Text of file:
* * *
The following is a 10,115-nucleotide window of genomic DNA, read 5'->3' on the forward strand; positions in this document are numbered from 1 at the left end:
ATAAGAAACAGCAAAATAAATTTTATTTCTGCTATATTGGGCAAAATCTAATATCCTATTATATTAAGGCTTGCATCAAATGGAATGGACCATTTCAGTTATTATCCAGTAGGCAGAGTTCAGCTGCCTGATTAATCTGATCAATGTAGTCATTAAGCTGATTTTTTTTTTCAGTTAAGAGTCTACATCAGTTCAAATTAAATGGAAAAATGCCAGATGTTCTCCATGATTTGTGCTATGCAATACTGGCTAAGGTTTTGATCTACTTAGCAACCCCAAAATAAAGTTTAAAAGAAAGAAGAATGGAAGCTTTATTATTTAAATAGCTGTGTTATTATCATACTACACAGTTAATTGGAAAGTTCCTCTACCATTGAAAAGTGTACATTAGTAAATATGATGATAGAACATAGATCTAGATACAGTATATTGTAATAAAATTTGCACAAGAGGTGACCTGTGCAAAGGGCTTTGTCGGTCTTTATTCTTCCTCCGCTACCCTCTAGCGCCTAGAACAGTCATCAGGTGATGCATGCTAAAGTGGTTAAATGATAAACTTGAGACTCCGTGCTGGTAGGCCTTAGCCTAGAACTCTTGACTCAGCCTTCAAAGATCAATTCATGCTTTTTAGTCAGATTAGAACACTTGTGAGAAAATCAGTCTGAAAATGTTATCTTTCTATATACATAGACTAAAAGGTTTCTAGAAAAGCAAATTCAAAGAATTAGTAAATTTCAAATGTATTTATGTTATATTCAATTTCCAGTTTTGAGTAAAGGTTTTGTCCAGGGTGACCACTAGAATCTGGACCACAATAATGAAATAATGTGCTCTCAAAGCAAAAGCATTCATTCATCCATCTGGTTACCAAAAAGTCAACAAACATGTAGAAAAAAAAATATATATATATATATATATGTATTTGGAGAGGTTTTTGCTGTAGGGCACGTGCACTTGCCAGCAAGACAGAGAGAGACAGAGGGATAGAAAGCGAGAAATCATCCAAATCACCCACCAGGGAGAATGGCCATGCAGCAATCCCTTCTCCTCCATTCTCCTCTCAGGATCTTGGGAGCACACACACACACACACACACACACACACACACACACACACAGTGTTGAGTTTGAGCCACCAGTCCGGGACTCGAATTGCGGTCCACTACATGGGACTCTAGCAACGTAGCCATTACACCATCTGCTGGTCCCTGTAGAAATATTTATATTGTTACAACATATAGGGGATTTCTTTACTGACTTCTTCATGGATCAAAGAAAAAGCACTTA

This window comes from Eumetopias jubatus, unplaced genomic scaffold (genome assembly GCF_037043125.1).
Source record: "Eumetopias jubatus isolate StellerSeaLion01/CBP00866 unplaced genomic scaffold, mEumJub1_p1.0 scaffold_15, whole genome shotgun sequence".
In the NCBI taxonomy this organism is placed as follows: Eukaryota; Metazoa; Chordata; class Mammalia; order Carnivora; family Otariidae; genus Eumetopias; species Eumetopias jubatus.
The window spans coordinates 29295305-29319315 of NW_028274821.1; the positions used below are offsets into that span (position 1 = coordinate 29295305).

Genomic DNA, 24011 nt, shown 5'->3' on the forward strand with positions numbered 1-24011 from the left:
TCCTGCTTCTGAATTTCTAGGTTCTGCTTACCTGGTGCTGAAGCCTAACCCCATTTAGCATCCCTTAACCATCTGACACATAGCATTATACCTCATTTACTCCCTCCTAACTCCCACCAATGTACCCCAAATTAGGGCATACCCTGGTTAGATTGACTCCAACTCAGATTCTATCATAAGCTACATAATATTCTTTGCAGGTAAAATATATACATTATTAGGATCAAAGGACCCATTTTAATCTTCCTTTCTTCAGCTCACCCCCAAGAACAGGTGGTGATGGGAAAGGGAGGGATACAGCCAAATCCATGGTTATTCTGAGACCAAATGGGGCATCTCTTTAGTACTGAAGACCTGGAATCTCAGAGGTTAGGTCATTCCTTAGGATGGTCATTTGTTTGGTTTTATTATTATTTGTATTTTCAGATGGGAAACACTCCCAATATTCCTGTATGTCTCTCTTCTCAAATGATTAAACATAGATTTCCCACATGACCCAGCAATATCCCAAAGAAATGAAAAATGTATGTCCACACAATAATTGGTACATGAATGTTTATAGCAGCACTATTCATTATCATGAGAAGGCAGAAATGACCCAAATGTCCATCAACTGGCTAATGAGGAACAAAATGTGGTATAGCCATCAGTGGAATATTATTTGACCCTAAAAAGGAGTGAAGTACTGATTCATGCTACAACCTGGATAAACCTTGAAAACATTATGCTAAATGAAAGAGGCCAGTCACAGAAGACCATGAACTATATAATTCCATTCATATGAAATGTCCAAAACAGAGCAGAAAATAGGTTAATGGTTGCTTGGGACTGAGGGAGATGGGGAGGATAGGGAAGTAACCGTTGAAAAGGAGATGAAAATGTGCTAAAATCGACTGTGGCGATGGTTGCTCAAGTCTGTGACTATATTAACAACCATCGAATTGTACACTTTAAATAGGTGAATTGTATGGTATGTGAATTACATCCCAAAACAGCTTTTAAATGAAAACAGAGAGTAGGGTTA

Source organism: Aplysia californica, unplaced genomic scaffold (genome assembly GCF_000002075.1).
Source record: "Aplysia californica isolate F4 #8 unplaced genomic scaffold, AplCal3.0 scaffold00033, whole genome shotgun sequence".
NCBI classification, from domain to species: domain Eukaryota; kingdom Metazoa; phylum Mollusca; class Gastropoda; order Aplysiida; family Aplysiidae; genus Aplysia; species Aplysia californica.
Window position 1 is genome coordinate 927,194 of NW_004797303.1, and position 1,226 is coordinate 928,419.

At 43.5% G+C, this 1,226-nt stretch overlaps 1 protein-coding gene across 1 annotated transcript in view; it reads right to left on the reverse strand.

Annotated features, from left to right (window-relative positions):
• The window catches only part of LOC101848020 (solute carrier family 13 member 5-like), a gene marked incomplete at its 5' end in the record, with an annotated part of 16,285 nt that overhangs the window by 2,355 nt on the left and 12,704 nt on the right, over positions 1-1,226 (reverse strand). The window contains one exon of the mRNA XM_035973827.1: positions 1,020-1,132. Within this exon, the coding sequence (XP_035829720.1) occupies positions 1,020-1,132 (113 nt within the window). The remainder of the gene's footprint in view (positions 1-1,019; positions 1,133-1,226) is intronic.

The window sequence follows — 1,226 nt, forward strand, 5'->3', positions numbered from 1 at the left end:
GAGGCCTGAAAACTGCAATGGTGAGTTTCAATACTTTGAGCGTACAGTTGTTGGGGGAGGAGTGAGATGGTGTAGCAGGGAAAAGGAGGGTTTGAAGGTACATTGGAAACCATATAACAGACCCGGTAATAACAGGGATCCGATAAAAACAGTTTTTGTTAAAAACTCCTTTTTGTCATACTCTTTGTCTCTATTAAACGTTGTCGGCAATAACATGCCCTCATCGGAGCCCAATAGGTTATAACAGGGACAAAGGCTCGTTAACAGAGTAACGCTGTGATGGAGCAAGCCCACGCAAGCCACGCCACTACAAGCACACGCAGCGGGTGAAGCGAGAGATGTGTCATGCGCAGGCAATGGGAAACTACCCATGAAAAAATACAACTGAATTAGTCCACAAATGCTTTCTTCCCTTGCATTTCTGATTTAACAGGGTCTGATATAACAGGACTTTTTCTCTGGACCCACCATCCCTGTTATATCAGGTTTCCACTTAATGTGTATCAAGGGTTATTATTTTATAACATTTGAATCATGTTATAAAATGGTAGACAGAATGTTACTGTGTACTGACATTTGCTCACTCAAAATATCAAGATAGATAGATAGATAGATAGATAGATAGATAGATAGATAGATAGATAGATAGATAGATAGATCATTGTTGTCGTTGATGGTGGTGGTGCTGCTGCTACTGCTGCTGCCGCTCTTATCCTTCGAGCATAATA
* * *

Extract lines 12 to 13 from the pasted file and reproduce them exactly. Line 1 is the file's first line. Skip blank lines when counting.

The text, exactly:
Window position 1 is genome coordinate 927,194 of NW_004797303.1, and position 1,226 is coordinate 928,419.

At 43.5% G+C, this 1,226-nt stretch overlaps 1 protein-coding gene across 1 annotated transcript in view; it reads right to left on the reverse strand.